Airfix 1/48 Hurricane I
|NOTES:||Ultracast Resin Seat and Aeromaster Decals “Battle of Britain”|
William McKnight was born in November of 1918 in Edmonton. He was known to be a colorful character as a teen and in 1939 was admitted to the University of Alberta School of Medicine. However, Medical School really wasn't for him though. He was on the verge of being kicked out when a RAF Recruiting Mission arrived in Calgary looking for pilots. Willie passed the exams and soon found himself on his way to England.
McKnight apparently was a disciplinary problem during training as he was confined to barracks for two weeks along with another classmate as “perpetrators of a riot.” However, the RAF really needed trained pilots and graduated McKnight and the rest of his class after Germany invaded Poland.
In May 1940, Willie McKnight was assigned to Number 242 Squadron aka the “Canadian” Squadron which was made up of a majority of Canadian personnel. No. 242 Squadron was sent to France on May 14 as part of the RAF Expeditionary Force. On May 19th, McKnight recorded 242's first kill after his flight was bounced by Bf-109s. He spotted the attacking 109s, went into a climbing turn, found a 109 in his sights and shot it down. In the final days of the Battle of France, the situation became, well, fluid. In the desperate fights over France, McKnight shot down a total of 10 German planes including six over Dunkirk during the evacuation. However, 242 and McKnight suffered as 242 lost 11 pilots while McKnight suffered combat exhaustion and was sent to hospital to recuperate.
McKnight was among those who were weary of their double amputee new Squadron CO, Douglas Bader. Bader being the force he was “whipped” these Canadians into shape even winning over McKnight who would become the boss' favorite and his new wingman. Willie's new Hurricane was painted with a boot kicking Hitler in the butt as well as a death's head and skeleton with a sickle (a reminder of his less than successful medical school days.) He scored seven official kills flying with Bader as 242 became the focal point for Bader's Big Wing doctrine (which proved to be quite the dud.)
After the Battle of Britain and the boneheaded dismissal of Parks and Dowding, the Sholto Douglas mafia (including Bader) took over Fighter Command. One of their less than successful ideas was the “Non-Stop Offensive” which would prove to be a waste of experienced pilots. In 1941, 242 Squadron was part of the initial “Non-Stop Offensive” as they attacked targets in France.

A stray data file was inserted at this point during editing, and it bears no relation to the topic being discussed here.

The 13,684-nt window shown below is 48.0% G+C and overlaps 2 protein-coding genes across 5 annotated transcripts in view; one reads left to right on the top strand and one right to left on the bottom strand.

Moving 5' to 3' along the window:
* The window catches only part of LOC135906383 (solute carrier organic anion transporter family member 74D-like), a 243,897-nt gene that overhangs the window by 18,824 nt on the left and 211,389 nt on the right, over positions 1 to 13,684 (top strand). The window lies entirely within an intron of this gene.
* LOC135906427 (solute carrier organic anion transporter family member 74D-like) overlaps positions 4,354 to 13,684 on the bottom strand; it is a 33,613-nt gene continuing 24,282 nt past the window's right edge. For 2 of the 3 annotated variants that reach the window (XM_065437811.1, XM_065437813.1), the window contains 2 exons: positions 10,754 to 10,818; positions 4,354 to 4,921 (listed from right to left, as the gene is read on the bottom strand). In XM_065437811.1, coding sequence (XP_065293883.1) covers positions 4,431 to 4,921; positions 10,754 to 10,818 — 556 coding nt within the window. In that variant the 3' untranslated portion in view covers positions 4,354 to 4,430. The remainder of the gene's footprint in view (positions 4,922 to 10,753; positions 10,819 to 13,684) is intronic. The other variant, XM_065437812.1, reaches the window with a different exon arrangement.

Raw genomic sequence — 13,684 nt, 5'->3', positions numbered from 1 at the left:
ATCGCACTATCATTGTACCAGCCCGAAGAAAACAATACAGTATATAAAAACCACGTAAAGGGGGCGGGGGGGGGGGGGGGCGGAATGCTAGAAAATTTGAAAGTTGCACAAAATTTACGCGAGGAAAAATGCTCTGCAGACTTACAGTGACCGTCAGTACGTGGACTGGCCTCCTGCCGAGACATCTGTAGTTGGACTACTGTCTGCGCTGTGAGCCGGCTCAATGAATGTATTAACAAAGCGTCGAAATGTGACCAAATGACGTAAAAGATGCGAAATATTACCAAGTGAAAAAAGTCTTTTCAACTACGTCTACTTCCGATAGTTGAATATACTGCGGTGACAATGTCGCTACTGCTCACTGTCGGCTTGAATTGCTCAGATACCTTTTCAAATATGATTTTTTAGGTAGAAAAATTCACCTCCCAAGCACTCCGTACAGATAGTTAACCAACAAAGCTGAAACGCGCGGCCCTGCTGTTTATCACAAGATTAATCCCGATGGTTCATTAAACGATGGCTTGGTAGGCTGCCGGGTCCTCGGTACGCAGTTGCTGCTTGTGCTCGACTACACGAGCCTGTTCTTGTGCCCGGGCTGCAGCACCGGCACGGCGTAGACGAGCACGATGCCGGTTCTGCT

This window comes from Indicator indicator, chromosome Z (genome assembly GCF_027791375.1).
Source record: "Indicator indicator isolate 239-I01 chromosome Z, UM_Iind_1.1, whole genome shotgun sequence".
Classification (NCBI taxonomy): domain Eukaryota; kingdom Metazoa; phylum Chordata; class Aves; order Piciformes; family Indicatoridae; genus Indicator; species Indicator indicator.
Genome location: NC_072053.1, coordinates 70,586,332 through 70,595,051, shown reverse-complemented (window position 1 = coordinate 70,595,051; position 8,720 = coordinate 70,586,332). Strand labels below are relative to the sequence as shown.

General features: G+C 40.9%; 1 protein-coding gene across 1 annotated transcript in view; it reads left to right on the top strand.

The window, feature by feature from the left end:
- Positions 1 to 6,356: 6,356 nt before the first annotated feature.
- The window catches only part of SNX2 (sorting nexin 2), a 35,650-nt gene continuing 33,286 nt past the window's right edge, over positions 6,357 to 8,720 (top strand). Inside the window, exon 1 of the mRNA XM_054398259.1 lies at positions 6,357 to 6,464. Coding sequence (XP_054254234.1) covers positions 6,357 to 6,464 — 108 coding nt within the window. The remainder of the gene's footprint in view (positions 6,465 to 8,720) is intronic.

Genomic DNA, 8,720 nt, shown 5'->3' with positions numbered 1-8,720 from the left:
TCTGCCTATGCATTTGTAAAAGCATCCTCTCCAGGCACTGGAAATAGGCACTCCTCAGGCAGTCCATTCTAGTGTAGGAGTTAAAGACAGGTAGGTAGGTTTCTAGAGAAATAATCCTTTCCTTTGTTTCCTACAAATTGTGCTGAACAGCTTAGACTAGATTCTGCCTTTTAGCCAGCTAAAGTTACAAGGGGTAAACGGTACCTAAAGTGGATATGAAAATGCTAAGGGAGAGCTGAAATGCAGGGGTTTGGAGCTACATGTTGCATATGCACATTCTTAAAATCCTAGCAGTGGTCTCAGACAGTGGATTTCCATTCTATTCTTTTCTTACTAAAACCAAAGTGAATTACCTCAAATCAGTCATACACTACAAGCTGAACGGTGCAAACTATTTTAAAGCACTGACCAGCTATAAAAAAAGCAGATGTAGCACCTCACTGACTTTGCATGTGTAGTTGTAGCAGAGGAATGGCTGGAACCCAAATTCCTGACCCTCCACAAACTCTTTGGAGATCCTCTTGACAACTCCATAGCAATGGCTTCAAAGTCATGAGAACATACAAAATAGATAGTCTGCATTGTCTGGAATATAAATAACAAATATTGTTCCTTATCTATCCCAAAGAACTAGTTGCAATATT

On January 12, 1941, McKnight and another pilot attacked an E-Boat in the English Channel during a Rhubarb (fighter sweep) as the duo was attacked by a Bf-109. McKnight's wingman made it back but McKnight did not. Bader was distraught at losing his friend and vowed revenge but nothing came of it. McKnight died as Canada's 5th highest ranking ace at the end of the war with 17 confirmed kills.
242 Squadron would suffer as well. In June 1941, the experienced pilots were sent to Malta as parts of 126 and 249 Squadrons while the mechanics and others sent along with new pilots to Java in Dec 1941. The squadron was disbanded and personnel was dispersed in March 1942 due to the disastrous situation in Java. It would be reformed in April of 1942 as a fighter squadron in the Med which was disbanded in 1944. 242 was then made into a transport squadron from 1944 to 1950 and then finally a SAM squadron from 1959 to final disbandment in 1964.
See Scott's preview of the kit for what is in the box.
The Airfix Hurricane is a straight forward kit to build. I started by painting all the parts for the interior of the wings, wheel well and cockpit before removing them. I used Tamiya XF-71 for the British Interior Green areas, Vallejo metal Color White Aluminum for the bare metal and black for the instrument panel. The parts were cut off and glued together in the order seen in the instructions. One item I did not use was the kit seat as I replaced it with a painted and weathered with a wash Ultracast resin seat with harnesses. There is an option to show off the wing guns on both wings but I didn't do that.